Issues of Bilingualism and Bilingual Education
The course constitutes a general introduction to the topic. Bilingualism can broadly be described as having the knowledge of, and the ability to use, two languages. The course offers an overview of a wide range of important dimensions of bilingualism, incl. conceptual, cognitive, psychological, social, pedagogical, etc. A number of critical issues are considered, such as:
What constitutes knowledge of two (or more) languages?
How is such knowledge acquired and used?
How does bilingual knowledge affect the bilingual speaker's general cognitive capacity?
How does bilingual knowledge affect the bilingual speaker's social identity?
From a pedagogical perspective, what are the most effective methods of attaining bilingual knowledge?
Not currently available.
This Course was last offered in Semester 2 - 2015.
On successful completion of the course students will be able to:
1. An understanding of the basic concepts in this field of knowledge
2. An understanding of the critical issues in this field of knowledge
3. An understanding of the different cognitive, social, psychological and pedagogical dimensions of bilingualism
4. An understanding of different competing theories of bilingualism
5. Advanced research and general information literacy skills
Bilingualism: basic issues (definitions, descriptions, typology, theoretical and methodological considerations).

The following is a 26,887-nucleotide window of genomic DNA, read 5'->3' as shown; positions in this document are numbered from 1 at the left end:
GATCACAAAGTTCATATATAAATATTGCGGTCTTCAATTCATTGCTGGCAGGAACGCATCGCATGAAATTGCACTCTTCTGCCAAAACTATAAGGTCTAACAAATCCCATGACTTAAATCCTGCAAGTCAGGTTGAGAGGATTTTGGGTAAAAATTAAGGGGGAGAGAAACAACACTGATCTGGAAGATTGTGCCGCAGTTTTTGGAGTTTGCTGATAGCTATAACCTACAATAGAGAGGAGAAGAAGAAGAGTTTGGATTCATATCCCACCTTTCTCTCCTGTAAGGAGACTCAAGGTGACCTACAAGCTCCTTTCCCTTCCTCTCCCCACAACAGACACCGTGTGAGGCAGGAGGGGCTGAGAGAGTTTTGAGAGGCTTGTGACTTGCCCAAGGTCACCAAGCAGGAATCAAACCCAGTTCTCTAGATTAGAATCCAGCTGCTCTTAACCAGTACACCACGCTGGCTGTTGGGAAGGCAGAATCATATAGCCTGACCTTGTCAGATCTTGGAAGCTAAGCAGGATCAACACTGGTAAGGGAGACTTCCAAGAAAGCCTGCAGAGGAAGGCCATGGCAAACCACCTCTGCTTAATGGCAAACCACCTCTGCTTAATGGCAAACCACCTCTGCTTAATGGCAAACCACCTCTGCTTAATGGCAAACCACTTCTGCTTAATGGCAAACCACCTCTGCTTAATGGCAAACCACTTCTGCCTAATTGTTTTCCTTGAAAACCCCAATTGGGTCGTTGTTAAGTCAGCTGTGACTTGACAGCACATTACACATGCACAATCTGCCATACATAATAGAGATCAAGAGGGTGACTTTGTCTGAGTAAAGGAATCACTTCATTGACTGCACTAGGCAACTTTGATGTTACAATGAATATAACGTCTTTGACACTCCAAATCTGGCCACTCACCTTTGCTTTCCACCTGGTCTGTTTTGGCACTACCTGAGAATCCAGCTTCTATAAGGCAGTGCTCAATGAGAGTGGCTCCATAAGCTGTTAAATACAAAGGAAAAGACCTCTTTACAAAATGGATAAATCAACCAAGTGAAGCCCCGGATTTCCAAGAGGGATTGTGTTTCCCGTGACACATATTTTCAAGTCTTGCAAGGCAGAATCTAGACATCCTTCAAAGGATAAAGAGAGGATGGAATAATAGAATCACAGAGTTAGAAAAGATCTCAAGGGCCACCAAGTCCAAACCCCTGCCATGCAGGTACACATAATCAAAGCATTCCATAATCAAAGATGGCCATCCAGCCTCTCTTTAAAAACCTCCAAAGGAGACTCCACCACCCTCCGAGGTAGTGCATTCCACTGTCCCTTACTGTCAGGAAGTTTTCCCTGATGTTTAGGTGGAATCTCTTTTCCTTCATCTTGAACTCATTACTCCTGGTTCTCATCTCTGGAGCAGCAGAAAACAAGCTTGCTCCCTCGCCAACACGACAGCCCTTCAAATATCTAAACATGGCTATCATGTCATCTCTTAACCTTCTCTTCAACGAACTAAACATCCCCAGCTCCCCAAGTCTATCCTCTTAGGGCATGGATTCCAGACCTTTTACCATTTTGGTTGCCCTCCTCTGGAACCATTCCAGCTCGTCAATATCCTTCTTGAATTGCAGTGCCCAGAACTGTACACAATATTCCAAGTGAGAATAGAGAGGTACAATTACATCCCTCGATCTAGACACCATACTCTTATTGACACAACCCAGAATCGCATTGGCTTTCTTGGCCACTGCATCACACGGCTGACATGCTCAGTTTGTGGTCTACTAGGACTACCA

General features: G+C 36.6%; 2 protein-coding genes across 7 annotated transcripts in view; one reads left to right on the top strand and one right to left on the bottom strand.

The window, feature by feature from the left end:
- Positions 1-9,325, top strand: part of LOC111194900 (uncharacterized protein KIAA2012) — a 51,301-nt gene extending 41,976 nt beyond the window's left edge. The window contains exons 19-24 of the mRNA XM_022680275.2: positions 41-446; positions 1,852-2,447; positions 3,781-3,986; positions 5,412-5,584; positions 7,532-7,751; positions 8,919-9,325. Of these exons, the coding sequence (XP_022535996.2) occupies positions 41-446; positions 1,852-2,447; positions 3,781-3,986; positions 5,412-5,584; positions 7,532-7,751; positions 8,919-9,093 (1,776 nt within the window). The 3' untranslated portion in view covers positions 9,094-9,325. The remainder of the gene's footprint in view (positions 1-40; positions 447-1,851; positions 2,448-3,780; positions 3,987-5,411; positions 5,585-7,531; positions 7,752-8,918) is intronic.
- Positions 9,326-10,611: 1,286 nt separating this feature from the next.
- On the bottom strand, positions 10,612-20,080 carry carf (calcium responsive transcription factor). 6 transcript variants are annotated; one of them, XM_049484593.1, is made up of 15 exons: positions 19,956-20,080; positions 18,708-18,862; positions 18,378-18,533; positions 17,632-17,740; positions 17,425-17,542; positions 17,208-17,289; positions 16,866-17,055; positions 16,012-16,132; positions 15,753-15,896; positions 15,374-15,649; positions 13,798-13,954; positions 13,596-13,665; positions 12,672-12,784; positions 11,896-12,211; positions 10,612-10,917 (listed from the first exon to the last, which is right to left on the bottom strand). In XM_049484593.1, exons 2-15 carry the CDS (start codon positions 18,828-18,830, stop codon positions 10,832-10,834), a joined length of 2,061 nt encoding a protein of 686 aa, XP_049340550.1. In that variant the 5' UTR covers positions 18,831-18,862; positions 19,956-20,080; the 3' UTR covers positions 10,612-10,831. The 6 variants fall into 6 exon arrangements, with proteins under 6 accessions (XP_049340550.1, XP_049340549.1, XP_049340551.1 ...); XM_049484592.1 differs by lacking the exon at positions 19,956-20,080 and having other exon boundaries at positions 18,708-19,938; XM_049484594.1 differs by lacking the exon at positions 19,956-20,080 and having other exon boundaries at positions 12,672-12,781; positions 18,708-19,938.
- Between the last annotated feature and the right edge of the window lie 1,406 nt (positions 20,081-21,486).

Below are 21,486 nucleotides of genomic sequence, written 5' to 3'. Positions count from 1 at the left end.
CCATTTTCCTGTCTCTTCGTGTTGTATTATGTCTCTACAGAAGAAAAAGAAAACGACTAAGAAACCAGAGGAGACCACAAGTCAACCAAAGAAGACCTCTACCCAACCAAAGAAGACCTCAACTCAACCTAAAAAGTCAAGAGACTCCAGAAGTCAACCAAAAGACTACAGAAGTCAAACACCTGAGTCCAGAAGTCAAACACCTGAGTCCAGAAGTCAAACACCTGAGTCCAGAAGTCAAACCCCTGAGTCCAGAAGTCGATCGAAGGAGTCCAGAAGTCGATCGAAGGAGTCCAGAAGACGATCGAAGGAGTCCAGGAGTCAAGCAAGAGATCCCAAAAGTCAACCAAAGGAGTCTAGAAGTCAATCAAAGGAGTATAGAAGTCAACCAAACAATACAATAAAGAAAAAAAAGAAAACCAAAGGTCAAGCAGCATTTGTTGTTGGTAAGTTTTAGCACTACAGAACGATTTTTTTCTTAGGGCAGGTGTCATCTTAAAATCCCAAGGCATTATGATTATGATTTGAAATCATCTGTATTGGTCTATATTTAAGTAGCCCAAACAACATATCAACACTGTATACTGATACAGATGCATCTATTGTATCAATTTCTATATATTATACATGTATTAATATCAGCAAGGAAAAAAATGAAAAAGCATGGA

Linguistic aspects of bilingualism: principal components of linguistic competence (phonological, morphological, syntactic, lexical, pragmatic).
Psycholinguistic aspects of bilingualism: (first/second) language acquisition; (first/second) language attrition.
Psychological aspects of bilingualism: models of bilingual production and perception.
Socio-linguistic aspects of bilingualism: issues of identity, class, politics, ethnicity, race, etc.
Cognitive aspects of bilingualism: consequences of the knowledge of two (or more) languages for general cognitive ability.
Neurolinguistic aspects of bilingualism: issues of brain localization, lateralization, maturation (the latter with reference to the Critical Period hypothesis)
Educational aspects of bilingualism: relationship between bilingualism and literacy; educational policies.
This course replaces the following course(s): LING3400. Students who have successfully completed LING3400 are not eligible to enrol in LING2502.
This course replaces LING3400. If you have successfully completed LING3400 you cannot enrol in this course.
LING1110/1001 or LING1120
Quiz: Four multiple-choice quizzes